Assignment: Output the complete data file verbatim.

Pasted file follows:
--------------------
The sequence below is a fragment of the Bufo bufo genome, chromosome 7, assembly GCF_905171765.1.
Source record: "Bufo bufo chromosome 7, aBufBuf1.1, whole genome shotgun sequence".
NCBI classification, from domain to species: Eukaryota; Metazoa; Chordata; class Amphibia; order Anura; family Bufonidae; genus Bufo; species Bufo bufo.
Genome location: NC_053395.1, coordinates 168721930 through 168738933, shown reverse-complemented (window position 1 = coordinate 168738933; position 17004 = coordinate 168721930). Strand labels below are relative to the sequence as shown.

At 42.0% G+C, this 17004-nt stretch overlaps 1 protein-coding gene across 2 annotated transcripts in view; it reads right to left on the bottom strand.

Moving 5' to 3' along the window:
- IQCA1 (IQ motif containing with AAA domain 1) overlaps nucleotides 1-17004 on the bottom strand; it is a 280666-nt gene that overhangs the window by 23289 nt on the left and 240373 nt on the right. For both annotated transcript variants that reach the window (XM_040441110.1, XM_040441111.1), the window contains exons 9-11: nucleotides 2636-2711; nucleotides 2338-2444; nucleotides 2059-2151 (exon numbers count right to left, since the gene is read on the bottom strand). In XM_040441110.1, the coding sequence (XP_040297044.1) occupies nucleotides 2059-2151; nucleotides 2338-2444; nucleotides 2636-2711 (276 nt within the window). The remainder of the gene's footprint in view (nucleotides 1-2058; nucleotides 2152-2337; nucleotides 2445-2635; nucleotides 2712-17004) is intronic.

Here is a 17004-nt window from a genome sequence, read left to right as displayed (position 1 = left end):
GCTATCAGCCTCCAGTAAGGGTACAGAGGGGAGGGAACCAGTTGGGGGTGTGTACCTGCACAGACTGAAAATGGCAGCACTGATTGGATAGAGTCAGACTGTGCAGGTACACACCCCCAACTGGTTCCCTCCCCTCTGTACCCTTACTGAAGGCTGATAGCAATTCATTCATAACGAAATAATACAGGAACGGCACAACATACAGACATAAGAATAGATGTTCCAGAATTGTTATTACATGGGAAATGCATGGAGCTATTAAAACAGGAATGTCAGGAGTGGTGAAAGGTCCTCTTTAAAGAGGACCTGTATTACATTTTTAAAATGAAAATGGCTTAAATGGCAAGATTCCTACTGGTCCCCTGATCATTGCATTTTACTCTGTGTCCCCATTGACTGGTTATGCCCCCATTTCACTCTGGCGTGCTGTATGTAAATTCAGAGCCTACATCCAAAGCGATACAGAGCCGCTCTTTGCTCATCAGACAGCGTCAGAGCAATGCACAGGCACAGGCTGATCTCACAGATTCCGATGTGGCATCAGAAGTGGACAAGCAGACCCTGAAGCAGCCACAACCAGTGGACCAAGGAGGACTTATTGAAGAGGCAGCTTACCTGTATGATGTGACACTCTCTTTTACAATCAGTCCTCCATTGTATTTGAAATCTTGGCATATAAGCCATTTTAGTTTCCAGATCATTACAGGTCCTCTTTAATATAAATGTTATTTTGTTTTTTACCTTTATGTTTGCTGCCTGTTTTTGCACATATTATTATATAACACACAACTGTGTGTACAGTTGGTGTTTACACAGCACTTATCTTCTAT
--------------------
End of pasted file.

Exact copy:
The sequence below is a fragment of the Bufo bufo genome, chromosome 7, assembly GCF_905171765.1.
Source record: "Bufo bufo chromosome 7, aBufBuf1.1, whole genome shotgun sequence".
NCBI classification, from domain to species: Eukaryota; Metazoa; Chordata; class Amphibia; order Anura; family Bufonidae; genus Bufo; species Bufo bufo.
Genome location: NC_053395.1, coordinates 168721930 through 168738933, shown reverse-complemented (window position 1 = coordinate 168738933; position 17004 = coordinate 168721930). Strand labels below are relative to the sequence as shown.

At 42.0% G+C, this 17004-nt stretch overlaps 1 protein-coding gene across 2 annotated transcripts in view; it reads right to left on the bottom strand.

Moving 5' to 3' along the window:
- IQCA1 (IQ motif containing with AAA domain 1) overlaps nucleotides 1-17004 on the bottom strand; it is a 280666-nt gene that overhangs the window by 23289 nt on the left and 240373 nt on the right. For both annotated transcript variants that reach the window (XM_040441110.1, XM_040441111.1), the window contains exons 9-11: nucleotides 2636-2711; nucleotides 2338-2444; nucleotides 2059-2151 (exon numbers count right to left, since the gene is read on the bottom strand). In XM_040441110.1, the coding sequence (XP_040297044.1) occupies nucleotides 2059-2151; nucleotides 2338-2444; nucleotides 2636-2711 (276 nt within the window). The remainder of the gene's footprint in view (nucleotides 1-2058; nucleotides 2152-2337; nucleotides 2445-2635; nucleotides 2712-17004) is intronic.

Here is a 17004-nt window from a genome sequence, read left to right as displayed (position 1 = left end):
GCTATCAGCCTCCAGTAAGGGTACAGAGGGGAGGGAACCAGTTGGGGGTGTGTACCTGCACAGACTGAAAATGGCAGCACTGATTGGATAGAGTCAGACTGTGCAGGTACACACCCCCAACTGGTTCCCTCCCCTCTGTACCCTTACTGAAGGCTGATAGCAATTCATTCATAACGAAATAATACAGGAACGGCACAACATACAGACATAAGAATAGATGTTCCAGAATTGTTATTACATGGGAAATGCATGGAGCTATTAAAACAGGAATGTCAGGAGTGGTGAAAGGTCCTCTTTAAAGAGGACCTGTATTACATTTTTAAAATGAAAATGGCTTAAATGGCAAGATTCCTACTGGTCCCCTGATCATTGCATTTTACTCTGTGTCCCCATTGACTGGTTATGCCCCCATTTCACTCTGGCGTGCTGTATGTAAATTCAGAGCCTACATCCAAAGCGATACAGAGCCGCTCTTTGCTCATCAGACAGCGTCAGAGCAATGCACAGGCACAGGCTGATCTCACAGATTCCGATGTGGCATCAGAAGTGGACAAGCAGACCCTGAAGCAGCCACAACCAGTGGACCAAGGAGGACTTATTGAAGAGGCAGCTTACCTGTATGATGTGACACTCTCTTTTACAATCAGTCCTCCATTGTATTTGAAATCTTGGCATATAAGCCATTTTAGTTTCCAGATCATTACAGGTCCTCTTTAATATAAATGTTATTTTGTTTTTTACCTTTATGTTTGCTGCCTGTTTTTGCACATATTATTATATAACACACAACTGTGTGTACAGTTGGTGTTTACACAGCACTTATCTTCTAT